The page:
Roberta Salper

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Roberta Salper ...

Influence on Carter Foreign Policy

The contribution of the Institute for Policy Studies to President Carter's foreign policy, came out in its report, "The Southern Connection".

The report suggested that;

The new thrust of US policy in Latin America should be to support the ideologically diverse and experimental approaches to development around the world. Underlying this recognition and response must be the acceptance of ideological pluralism in both economic and political affairs....The United States must not intervene to shape governments and societies to our views and preferences.

I.P.S.' views mirrored many of those of the Linowitz Commission. Several people who contributed to to the I.P.S. project were also members of, or consultants to the Linowitz Commission - including Robert Pastor, Abraham F. Lowenthal, Richard Fagen and Guy F. Erb.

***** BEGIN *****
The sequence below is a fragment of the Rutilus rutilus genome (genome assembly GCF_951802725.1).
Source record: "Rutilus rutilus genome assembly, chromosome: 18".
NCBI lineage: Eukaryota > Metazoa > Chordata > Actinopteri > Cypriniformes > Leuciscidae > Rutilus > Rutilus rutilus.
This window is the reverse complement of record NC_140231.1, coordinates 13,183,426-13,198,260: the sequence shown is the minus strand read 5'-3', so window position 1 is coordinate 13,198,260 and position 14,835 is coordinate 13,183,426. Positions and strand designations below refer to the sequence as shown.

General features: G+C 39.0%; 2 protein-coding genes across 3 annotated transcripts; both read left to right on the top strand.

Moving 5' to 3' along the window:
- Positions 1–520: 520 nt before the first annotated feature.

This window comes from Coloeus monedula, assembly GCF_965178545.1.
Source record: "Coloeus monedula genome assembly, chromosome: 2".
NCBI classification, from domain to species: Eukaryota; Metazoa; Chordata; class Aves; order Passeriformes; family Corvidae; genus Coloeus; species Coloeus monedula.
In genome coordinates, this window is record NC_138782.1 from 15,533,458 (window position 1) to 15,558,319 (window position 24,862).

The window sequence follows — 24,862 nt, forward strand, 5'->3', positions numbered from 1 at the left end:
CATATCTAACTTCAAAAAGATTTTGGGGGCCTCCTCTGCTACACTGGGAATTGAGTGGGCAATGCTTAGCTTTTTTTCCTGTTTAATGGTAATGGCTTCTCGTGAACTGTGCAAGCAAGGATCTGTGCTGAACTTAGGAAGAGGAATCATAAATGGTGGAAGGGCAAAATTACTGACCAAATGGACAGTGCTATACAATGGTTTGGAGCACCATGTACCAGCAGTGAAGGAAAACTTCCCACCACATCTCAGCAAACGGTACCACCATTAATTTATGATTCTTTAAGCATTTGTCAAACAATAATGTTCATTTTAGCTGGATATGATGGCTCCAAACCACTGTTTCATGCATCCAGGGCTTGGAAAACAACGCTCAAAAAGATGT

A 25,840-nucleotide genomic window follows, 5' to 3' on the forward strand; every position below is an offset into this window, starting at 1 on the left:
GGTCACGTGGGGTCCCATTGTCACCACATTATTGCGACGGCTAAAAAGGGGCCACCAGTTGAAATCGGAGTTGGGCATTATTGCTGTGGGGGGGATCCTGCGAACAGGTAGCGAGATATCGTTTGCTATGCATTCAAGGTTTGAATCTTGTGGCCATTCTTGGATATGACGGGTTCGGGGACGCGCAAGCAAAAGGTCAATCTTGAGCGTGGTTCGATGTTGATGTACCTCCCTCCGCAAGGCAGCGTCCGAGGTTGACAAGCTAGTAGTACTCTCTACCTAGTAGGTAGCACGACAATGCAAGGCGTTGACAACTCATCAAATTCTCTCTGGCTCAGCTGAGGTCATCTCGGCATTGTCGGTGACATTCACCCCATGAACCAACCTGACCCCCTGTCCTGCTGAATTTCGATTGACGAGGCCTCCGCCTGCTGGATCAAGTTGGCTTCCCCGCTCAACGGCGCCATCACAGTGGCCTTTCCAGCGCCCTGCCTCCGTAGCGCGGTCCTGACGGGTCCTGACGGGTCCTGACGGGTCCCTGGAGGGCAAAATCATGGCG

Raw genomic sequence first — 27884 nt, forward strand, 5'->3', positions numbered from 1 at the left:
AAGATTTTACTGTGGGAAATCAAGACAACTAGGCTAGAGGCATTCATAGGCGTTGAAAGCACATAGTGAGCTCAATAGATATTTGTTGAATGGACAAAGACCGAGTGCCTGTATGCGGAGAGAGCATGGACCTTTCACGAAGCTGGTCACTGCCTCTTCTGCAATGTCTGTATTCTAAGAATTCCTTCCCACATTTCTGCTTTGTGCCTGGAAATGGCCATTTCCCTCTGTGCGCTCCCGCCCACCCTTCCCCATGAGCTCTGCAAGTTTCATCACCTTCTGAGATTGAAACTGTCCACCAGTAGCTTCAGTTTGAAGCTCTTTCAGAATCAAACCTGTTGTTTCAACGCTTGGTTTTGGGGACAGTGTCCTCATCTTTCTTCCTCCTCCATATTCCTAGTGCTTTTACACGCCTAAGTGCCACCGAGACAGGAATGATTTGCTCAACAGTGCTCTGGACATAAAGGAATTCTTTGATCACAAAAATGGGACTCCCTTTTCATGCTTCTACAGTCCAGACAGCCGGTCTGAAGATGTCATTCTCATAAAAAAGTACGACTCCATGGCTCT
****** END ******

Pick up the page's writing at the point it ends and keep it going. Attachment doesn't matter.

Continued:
Robert Pastor was the chair of the commission, while Roberta Salper, a member of the Castroite Puerto Rican Socialist Party chaired the I.P.S. Project.

In 1983, when US marines invade Grenada they found letters from Salper to Maurice Bishop, along with various documents and treaties between Grenada, the Soviet Union, Cuba, North Korea, East Germany, Bulgaria and Nicaragua.[1]

Institute for Policy Studies

In 1993 Roberta Salper was listed among "former fellows, project co-ordinators and staff" of the Institute for Policy Studies, Washington DC.[2]

References

  1. Covert Cadre, S. Stephen Powell, page 224
  2. Institute for Policy Studies 30th Anniversary brochure
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